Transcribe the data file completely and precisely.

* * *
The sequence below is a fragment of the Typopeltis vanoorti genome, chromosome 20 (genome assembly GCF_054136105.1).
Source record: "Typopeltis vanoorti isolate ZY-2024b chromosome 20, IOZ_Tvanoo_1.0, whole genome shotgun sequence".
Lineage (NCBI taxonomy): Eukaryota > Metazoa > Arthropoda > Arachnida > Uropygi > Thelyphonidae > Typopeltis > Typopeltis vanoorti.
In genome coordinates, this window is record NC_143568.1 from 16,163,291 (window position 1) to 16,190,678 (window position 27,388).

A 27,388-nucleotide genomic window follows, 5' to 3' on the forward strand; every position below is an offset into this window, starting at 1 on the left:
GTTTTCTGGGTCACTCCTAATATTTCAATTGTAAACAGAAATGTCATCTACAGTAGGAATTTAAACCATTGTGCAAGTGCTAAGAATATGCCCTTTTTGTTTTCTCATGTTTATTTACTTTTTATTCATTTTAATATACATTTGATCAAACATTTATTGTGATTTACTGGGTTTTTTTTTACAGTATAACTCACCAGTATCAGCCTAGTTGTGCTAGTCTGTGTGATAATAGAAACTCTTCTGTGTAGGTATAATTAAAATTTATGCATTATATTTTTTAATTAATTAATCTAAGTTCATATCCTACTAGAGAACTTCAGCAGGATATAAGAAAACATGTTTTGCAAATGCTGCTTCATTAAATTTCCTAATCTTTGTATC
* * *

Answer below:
The sequence below is a fragment of the Typopeltis vanoorti genome, chromosome 20 (genome assembly GCF_054136105.1).
Source record: "Typopeltis vanoorti isolate ZY-2024b chromosome 20, IOZ_Tvanoo_1.0, whole genome shotgun sequence".
Lineage (NCBI taxonomy): Eukaryota > Metazoa > Arthropoda > Arachnida > Uropygi > Thelyphonidae > Typopeltis > Typopeltis vanoorti.
In genome coordinates, this window is record NC_143568.1 from 16,163,291 (window position 1) to 16,190,678 (window position 27,388).

A 27,388-nucleotide genomic window follows, 5' to 3' on the forward strand; every position below is an offset into this window, starting at 1 on the left:
GTTTTCTGGGTCACTCCTAATATTTCAATTGTAAACAGAAATGTCATCTACAGTAGGAATTTAAACCATTGTGCAAGTGCTAAGAATATGCCCTTTTTGTTTTCTCATGTTTATTTACTTTTTATTCATTTTAATATACATTTGATCAAACATTTATTGTGATTTACTGGGTTTTTTTTTACAGTATAACTCACCAGTATCAGCCTAGTTGTGCTAGTCTGTGTGATAATAGAAACTCTTCTGTGTAGGTATAATTAAAATTTATGCATTATATTTTTTAATTAATTAATCTAAGTTCATATCCTACTAGAGAACTTCAGCAGGATATAAGAAAACATGTTTTGCAAATGCTGCTTCATTAAATTTCCTAATCTTTGTATC